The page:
Is fiction good for us? We spend huge chunks of our lives immersed in novels, films, TV shows, and other forms of fiction. Some see this as a positive thing, arguing that made-up stories cultivate our mental and moral development. But others have argued that fiction is mentally and ethically corrosive. It’s an ancient question: Does fiction build the morality of individuals and societies, or does it break it down?
“Time works like a damp brush on water color. The sharp edges blur, the ache goes out of it, the colors melt together, and from the many separated lines a solid gray emerges.”—John Steinbeck, East of Eden (via myownsweater)
He is such a smart singer, both in the way he approaches each role, and in the way he manages his career.
My favorite quote from this article:
MO: What would be the one important thing you would want to transmit to a student?
JK: The most important thing is never to imitate. Always try to find your own voice, your own sound, your own instrument, because that’s the most reliable instrument. Every other instrument that you pretend to have will break sooner or later. This is the most critical process, but once you have found that, then it’s only a matter of proper training to get the right confidence…
And, just for the record, it wasn’t the fifth row, it was the stage right balcony box.
With his matinee idol looks, unruly dark curls and come-to-bed eyes, he’s won the hearts of legions of fans across the world. But now the 42-year-old opera star Jonas Kaufmann– who also happens to possess one of the finest tenor voices of our time – would like to set the record straight: he is not just a handsome face. “As much as you want to give every hair of yourself to this profession, there has to be a difference between you as a performer on stage and you as a private person, and very often now, it happens that those two things are combined, or misinterpreted,” he says. “People are getting confused about what is reality and what is opera.”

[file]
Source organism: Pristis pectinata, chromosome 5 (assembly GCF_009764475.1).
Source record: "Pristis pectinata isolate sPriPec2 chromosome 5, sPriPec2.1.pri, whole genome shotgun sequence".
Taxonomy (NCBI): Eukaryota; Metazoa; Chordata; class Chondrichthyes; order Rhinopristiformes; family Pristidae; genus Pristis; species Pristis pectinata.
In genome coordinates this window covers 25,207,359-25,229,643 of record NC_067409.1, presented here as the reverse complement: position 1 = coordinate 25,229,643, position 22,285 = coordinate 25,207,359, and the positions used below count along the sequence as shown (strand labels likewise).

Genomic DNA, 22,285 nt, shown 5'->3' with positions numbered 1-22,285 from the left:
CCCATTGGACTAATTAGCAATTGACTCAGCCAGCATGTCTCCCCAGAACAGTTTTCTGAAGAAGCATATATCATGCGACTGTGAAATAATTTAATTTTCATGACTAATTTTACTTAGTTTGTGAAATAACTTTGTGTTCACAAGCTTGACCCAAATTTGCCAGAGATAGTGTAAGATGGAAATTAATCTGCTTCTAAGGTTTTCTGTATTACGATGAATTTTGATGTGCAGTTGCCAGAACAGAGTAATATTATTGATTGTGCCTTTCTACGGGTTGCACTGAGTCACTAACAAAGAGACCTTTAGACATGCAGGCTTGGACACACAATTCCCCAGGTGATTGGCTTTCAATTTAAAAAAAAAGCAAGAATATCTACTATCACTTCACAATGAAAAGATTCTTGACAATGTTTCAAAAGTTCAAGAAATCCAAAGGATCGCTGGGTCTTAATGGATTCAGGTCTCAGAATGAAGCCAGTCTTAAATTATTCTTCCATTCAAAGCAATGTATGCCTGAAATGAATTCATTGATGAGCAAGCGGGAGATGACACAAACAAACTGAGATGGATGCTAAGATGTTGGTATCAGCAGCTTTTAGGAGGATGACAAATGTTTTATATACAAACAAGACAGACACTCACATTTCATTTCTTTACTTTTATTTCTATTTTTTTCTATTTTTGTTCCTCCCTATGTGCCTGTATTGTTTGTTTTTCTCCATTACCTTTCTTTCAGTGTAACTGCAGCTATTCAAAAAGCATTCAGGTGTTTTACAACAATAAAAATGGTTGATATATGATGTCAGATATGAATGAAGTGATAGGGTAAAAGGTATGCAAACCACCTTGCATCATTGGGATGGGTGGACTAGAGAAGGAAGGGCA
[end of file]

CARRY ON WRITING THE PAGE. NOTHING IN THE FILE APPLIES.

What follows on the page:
His admirers send him letters, he says. “They say things like: ‘I was the girl in the fifth row with the glasses and you were only singing for me, and what are we going to do now?’ It’s amazing and sometimes frightening that you have the power and potential to, manipulate people in such a way.” But doesn’t he take these comments as a compliment? “Yes, but sometimes I wonder what do they think that I am: am I really this evil guy, this sex monster like the Duke in Rigoletto… Read more.
Rupert Penry-Jones has confessed he hates stripping off on camera and always checks his scripts for nude scenes.
The Whitechapel star became a TV heartthrob off the back of his role as secret agent Adam Carter in hit BBC series Spooks, but admitted to the Reader’s Digest that he is not a fan of the tag.
Rupert said: “I’m not about to turn down roles because they involve nudity. But, given the choice, I’d rather keep my clothes on.
"You want to be doing something because you’re a good actor, rather than because you look a certain way. You only get such parts for a while anyway, and I’ll get less and less as I get older and my belly gets bigger."
The 41-year-old father-of-two, revealed his wife, actress Dervla Kirwan, would never let his heartthrob status go to his head.
He said: “Sex symbol wasn’t a label that ever attached itself to me until I did Spooks, so I think it’s more about Adam Carter than me.
"He was this brave, ultimate hero, prepared to put his life on the line for Queen and country. No wonder people thought he was wonderful.
"Even if it was, in any sense, about me, I’ve got a wife who wouldn’t let me get away with an ‘Oooh, I’m a heartthrob’ attitude. When I’ve made a list of fanciable or stylish men, she’s said ‘they should see you first thing in the morning’."